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Despite international travel to field sites or other museum collections having remained largely off limits this past year, the scientists and researchers at the Natural History Museum have continued their busy work in documenting the planet's life and geology.
Over the last 12 months, this has seen the researchers, curators and scientific associates describe 552 species new to science. The discovered species range across the entire tree of life, from some of the smallest invertebrates swimming in the oceans to ferocious predators that stalked the land millions of years ago.
But the spinosaurs were just two of six new dinosaurs to have been described by Museum scientists, four of which were from the UK. These have included the truly bizarre Spicomellus afer, the earliest ankylosaur and first to have been found in Africa, Brighstoneus simmondsi, a new iguanodontian with an unusual snout also from the Isle of Wight, Pendraig milnerae, the earliest known carnivorous dinosaur from the UK, and Rhomaleopakhus turpanensis, a chunky sauropod from China.
'It's been a fantastic year for the description of new dinosaurs, especially from the UK,' says Dr Susannah Maidment, a Senior Researcher in paleobiology at the Museum, who helped describe some of these new finds. 'Although we've known about the UK's dinosaur heritage for over 150 years, the application of new techniques and new data from around the world is helping us to uncover a hidden diversity of British dinosaurs.
'These specimens are parts of a vast palaeobiological jigsaw puzzle that allows us to understand environments of the past and how they changed over time.'
In addition to these discoveries, there have been a number of other fossil finds. These have included fossil bryozoans (or moss animals), algae, brachiopods and arachnids trapped in amber, but also an ancient herbivorous crocodile relative and two ancient mammals. The first of these, Megalomys camerhogne, belonged to a group of rodents which once lived scattered across the Caribbean, while the other, Borealestes cullinensis, is a 'Jurassic mouse' from Scotland that would have scurried around the feet of dinosaurs 166 million years ago.
Many of the new species described this year have been crustaceans, in particular a group known as copepods.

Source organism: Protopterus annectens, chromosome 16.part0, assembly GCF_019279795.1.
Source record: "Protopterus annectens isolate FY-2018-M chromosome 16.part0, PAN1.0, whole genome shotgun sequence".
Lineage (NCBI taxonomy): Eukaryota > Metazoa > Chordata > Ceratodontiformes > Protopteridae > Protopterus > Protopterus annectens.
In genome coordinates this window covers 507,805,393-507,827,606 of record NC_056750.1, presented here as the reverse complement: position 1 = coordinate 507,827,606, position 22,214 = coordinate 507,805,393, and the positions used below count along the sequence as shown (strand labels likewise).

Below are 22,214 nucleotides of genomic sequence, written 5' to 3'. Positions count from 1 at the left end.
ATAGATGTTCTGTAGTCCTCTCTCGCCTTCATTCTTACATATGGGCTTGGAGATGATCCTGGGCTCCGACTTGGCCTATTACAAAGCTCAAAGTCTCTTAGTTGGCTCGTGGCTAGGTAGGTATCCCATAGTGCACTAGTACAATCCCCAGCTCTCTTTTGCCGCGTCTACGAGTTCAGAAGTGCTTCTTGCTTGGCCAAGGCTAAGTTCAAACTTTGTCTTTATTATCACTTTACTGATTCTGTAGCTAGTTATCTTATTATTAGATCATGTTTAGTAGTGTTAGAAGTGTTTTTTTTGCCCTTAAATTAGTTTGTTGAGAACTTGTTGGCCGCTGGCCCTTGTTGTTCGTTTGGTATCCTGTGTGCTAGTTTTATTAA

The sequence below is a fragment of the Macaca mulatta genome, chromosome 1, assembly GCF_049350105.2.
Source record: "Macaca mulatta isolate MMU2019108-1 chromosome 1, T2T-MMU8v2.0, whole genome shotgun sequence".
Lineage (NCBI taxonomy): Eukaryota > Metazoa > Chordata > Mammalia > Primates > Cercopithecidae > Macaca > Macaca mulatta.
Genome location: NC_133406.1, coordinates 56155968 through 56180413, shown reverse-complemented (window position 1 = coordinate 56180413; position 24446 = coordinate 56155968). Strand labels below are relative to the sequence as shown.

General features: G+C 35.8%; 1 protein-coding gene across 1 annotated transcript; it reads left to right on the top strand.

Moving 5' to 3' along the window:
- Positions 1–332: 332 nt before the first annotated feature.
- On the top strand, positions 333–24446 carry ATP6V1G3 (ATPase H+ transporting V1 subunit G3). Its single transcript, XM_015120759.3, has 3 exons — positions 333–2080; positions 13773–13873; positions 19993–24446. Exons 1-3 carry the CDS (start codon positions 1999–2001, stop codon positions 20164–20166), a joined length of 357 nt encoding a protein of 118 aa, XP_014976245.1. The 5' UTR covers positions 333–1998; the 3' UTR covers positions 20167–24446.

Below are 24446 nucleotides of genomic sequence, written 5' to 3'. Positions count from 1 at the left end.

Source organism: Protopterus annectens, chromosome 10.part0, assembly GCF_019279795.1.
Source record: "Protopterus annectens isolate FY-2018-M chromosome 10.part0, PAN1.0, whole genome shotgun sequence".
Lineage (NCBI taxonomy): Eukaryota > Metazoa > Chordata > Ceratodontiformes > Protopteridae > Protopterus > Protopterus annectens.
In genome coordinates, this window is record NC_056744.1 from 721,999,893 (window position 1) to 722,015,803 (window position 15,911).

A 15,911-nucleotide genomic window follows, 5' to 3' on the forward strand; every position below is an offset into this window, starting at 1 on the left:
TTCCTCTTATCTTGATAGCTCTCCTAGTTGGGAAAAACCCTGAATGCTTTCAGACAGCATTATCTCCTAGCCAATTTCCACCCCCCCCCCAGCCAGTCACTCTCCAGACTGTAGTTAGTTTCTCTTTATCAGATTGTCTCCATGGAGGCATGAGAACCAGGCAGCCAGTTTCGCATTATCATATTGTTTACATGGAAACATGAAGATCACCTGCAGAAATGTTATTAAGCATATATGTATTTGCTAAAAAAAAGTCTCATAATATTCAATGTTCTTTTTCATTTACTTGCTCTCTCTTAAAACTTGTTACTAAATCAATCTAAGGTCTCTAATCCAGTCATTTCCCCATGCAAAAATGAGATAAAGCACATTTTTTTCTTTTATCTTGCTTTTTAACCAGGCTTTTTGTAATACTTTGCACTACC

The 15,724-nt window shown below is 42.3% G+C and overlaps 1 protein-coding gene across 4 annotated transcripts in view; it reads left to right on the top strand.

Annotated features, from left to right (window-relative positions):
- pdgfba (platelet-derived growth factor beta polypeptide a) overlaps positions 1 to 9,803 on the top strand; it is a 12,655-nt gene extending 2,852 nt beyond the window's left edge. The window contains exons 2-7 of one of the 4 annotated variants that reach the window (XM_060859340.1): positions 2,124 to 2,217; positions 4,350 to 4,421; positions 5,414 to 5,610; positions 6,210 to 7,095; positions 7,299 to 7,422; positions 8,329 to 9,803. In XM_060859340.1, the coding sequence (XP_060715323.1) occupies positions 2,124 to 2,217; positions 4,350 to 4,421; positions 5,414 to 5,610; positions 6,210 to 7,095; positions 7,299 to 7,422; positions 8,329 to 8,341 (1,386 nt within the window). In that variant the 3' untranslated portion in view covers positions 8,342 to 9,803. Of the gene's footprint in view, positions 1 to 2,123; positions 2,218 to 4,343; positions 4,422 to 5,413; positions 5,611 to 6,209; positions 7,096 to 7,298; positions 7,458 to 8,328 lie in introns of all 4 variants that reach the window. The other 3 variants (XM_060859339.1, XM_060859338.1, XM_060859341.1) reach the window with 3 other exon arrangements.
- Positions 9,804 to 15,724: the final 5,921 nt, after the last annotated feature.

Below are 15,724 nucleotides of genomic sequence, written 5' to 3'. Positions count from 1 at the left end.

These are small, shrimp-like creatures that are found anywhere there is water, from high mountain lakes to the deepest ocean trenches. Despite their small and unassuming appearance, they are critical to the planet's ecology and carbon cycle. Forming the major component of zooplankton, they are vital food for fish, krill and other invertebrates.
This incredible abundance means copepods are one of the biggest carbon sinks in the oceans. Commensurate with this importance in marine ecosystems, scientists at the Museum have described an incredible 291 species of copepods this year.
Along with his colleague in South Korea, Prof Geoff Boxshall, Merit Researcher in the department of Life Sciences at the Museum, has spent the last year working his way through an immense collection created over a period of six decades by French researchers Claude and Francoise Monniot who, when studying sea squirts, saved every copepod they found and preserved them.
'Copepods are not only free-living but many are parasites, and they can be found living in virtually every other major animal group,' explains Geoff. 'I have been focusing my research on these parasitic copepods from fishes and marine invertebrate hosts.
'The huge Monniot collection was made available to Il-Hoi Kim and myself, and as we are both recently retired, we theoretically had time to finally go through it. However, the collection was so enormous it was somewhat daunting - but then Covid-19 happened.
'Completing the series of papers became my lockdown project when I was unable to enter the Museum.'
In addition to the extraordinary work by Geoff and his colleague to document the copepods, Museum scientists have also described 52 species of wasps, 13 moths, seven crabs, six flies and five amphipods.
Once again there was also an impressive haul of beetles with 90 new species described this year. This has included a pair of glitteringly purple and green metallic beetles from India, a chunky monochromatic beetle with a large pair of jaws from the Philippines, and a minute marsh loving beetle named in honour of the Chief Mouser of 10 Downing Street, Larry the cat.